Three sophomores with strong potential are Dean Tomlinson and Steve Tanaglia at Neshaminy and Joe Doto at Pennsbury. Tomlinson was a catcher- outfielder on Middletown's 1989 state-champion Babe Ruth American Legion club last summer (age 13-15). Tanaglia is a righthanded pitcher with major- league potential. Doto is shortstop with a strong arm.

Following, in alphabetical order, are the senior prospects from the area. All satisfy the NCAA requirements of Prop 48 (2.0 grade-point average and 700 on the SAT) for a Division I scholarship.

KYLE BILLINGSLEY. Council Rock. 6-0, outfielder-first baseman . . . lefthanded hitter with average speed . . . batted .368 for Newtown in American Legion play . . . heady player on the field . . . small for first base but knows the position . . . weak arm in the outfield . . . was defensive back on Council Rock team that won Suburban One Patriot Division last fall . . . excels in baseball over football . . . relocated here from Southern California two years ago and wants to return . . . being recruited heavily by Cal-Fullerton.

JOE MCEWING. Bishop Egan. 5-11 righthanded outfielder . . . batted .485 and led team in doubles (15) and triples (5) . . . only 1 error in centerfield . . . good throwing arm, good speed . . . might be moved to second or shortstop . . . batted .513 with Bristol in American Legion play . . . led Legion club in runs scored (20), hits (39), singles (33), RBI (16), stolen bases (7) and fewest errors (1) . . . in brief Legion playoff performance, had 4 hits, 3 runs scored, batted .444 . . . left Legion playoffs for basketball camp, where he broke his ankle in late summer . . . recovered fully from injury and had strong basketball season . . . team leader . . . has better future in baseball according to scouts . . . has not met SAT requirements, school officials say, but satisfies grade-point average . . . being recruited by Seton Hall and James Madison . . . Cleveland Indians and Texas Rangers have shown interest in drafting him.

ERIK FUTCHKO. Council Rock. 6-3, righthanded pitcher . . . consensus choice as the best pitching prospect in Bucks County . . . has been the ace of Newtown Legion staff since he was 16 . . . Phillies scout Jack Anderson said in 1988 that Futchko "has what you can't teach - a strong arm." . . . excellent fastball with good location . . . can throw mid-to-upper 80s . . . can throw fastball at different speeds and work the plate . . . developing a slider . . . 8-2 last season . . . averaged 9 strikeouts a game and has career average of 1 strikeout per inning . . . despite superior physical tools, he is a candidate for junior college because of academic deficiencies . . . "How Erik does academically between now and the end of the school year will greatly affect whether he goes to college," said Dave Yates, assistant principal . . . Legion scouts and Council Rock coach Pete Lucente say he's draft material.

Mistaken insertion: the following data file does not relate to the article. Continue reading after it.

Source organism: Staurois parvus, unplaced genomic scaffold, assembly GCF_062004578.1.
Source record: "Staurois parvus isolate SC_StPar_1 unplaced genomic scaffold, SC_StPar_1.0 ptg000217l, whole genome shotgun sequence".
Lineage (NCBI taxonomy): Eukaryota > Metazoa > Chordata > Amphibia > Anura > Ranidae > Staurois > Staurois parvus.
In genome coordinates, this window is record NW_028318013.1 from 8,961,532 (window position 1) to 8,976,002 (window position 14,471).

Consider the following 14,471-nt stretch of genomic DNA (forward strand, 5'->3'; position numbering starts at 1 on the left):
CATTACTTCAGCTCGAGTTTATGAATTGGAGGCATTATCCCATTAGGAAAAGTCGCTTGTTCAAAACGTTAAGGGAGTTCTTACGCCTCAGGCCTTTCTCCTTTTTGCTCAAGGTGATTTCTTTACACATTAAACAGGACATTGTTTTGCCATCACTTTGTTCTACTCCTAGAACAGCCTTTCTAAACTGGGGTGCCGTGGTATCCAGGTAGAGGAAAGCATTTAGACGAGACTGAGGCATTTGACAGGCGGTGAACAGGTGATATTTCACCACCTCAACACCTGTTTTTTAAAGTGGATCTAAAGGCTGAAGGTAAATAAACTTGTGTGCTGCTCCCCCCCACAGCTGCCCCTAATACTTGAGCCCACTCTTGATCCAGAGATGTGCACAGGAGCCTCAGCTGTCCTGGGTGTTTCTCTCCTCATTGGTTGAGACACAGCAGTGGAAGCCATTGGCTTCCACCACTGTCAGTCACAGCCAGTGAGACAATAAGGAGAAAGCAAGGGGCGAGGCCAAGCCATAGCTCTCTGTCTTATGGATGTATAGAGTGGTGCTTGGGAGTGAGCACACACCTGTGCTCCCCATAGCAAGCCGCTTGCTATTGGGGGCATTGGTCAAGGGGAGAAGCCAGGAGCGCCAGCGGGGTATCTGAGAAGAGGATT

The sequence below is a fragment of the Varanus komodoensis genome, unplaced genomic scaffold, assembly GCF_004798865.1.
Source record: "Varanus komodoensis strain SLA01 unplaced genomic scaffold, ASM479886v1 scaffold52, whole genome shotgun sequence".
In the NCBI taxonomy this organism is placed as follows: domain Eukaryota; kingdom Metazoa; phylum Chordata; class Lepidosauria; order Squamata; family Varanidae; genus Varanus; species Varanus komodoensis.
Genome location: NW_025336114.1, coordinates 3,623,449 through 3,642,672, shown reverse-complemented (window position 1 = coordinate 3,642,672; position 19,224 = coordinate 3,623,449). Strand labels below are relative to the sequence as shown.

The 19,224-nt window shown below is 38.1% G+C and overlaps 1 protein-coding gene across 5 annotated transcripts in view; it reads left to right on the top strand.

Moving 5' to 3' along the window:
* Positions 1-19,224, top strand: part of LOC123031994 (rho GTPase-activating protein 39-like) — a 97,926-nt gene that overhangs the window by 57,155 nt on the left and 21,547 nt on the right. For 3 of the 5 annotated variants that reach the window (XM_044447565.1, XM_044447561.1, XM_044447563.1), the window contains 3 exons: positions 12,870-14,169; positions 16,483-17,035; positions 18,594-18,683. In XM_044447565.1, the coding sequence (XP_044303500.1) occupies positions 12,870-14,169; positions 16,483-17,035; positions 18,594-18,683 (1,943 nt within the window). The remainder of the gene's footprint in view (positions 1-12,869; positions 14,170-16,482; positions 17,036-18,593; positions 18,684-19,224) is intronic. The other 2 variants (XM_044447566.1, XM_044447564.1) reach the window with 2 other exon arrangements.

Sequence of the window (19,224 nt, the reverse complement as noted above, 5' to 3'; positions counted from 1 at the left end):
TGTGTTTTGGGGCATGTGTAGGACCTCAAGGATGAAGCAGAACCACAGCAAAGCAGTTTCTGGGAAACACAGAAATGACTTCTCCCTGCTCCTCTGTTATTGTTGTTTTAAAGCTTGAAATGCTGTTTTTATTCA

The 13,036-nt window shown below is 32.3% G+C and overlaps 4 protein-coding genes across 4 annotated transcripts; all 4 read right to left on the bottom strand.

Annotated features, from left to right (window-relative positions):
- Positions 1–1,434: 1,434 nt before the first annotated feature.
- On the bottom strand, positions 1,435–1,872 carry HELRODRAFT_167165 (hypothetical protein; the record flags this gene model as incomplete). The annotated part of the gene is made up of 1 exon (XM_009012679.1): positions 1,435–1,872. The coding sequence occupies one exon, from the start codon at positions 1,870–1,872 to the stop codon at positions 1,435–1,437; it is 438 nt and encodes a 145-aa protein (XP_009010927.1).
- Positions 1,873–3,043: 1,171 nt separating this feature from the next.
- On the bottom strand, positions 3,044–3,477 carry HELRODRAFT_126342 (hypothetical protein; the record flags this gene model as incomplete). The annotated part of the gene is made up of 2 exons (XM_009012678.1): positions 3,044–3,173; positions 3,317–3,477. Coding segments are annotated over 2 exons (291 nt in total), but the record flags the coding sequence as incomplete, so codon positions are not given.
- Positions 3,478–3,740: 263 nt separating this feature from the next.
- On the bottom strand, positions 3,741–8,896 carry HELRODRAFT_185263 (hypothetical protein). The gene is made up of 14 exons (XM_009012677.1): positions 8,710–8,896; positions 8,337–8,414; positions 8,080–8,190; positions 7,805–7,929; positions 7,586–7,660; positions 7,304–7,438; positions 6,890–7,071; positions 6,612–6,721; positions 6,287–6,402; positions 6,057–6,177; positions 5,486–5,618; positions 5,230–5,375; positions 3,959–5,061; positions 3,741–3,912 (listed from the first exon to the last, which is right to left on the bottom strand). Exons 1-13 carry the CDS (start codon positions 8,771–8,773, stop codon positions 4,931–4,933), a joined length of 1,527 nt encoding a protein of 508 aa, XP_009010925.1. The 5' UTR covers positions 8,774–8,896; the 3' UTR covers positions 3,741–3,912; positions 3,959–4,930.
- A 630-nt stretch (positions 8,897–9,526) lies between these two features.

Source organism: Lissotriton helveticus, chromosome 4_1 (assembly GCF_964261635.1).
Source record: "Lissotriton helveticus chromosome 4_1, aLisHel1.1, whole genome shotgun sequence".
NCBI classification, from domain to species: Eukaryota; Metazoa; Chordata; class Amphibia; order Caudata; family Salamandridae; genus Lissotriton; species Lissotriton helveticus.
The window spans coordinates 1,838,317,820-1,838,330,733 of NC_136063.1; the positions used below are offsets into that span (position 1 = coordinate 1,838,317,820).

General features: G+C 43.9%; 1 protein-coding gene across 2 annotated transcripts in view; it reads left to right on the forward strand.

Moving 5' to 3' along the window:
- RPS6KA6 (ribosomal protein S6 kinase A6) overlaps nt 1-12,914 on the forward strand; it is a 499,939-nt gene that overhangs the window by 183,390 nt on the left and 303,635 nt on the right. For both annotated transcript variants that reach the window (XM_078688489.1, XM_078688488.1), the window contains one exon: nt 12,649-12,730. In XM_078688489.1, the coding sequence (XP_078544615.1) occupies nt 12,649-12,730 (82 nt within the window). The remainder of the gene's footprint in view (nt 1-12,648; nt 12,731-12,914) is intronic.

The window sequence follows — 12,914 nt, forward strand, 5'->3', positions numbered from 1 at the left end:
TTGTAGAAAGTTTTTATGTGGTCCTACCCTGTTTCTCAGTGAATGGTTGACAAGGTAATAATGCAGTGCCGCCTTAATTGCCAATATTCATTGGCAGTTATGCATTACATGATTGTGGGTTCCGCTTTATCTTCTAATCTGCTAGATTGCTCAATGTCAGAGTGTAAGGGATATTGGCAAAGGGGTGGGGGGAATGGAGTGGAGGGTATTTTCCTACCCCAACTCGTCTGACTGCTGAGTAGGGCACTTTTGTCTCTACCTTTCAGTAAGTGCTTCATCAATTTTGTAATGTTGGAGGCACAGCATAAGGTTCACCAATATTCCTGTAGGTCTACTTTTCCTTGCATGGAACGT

SCOTT HAWS. Bishop Egan. 5-11, catcher . . . lefthanded hitter and catcher . . . had outstanding season with Falls Legion club last summer, batting .408 - 100 points higher than anyone else on club . . . surprising speed for a catcher (6.9 in the 60) . . . led Falls in triples with 8 . . . strong, accurate throwing arm . . . pitchout throw to first base is 1.9 seconds (major-league prospects are in 1.5-2.0 range) . . . threw out 7 of first 9 runners last season . . . Legion clubs declined to run on Haws after that start, Falls manager Jack Hibbs said . . . lifetime, has thrown out 85 percent of runners . . . quarterbacked 1-9 Egan football team last fall . . . being recruited by Rider, Clemson and James Madison . . . small size for toughest infield position makes him a suspect draft prospect, although Texas Rangers, Pittsburgh Pirates and Houston Astros have shown interest.

LONNIE WRIGHT. Council Rock. 6-1, outfielder . . . lefthanded rightfielder . . . better-than-average throwing arm . . . runs 4.7 in the 40 . . . batted .380 as cleanup hitter . . . line-drive hitter with little power . . . great attitude . . . 9 stolen bases . . . undecided on college, probably small Division I.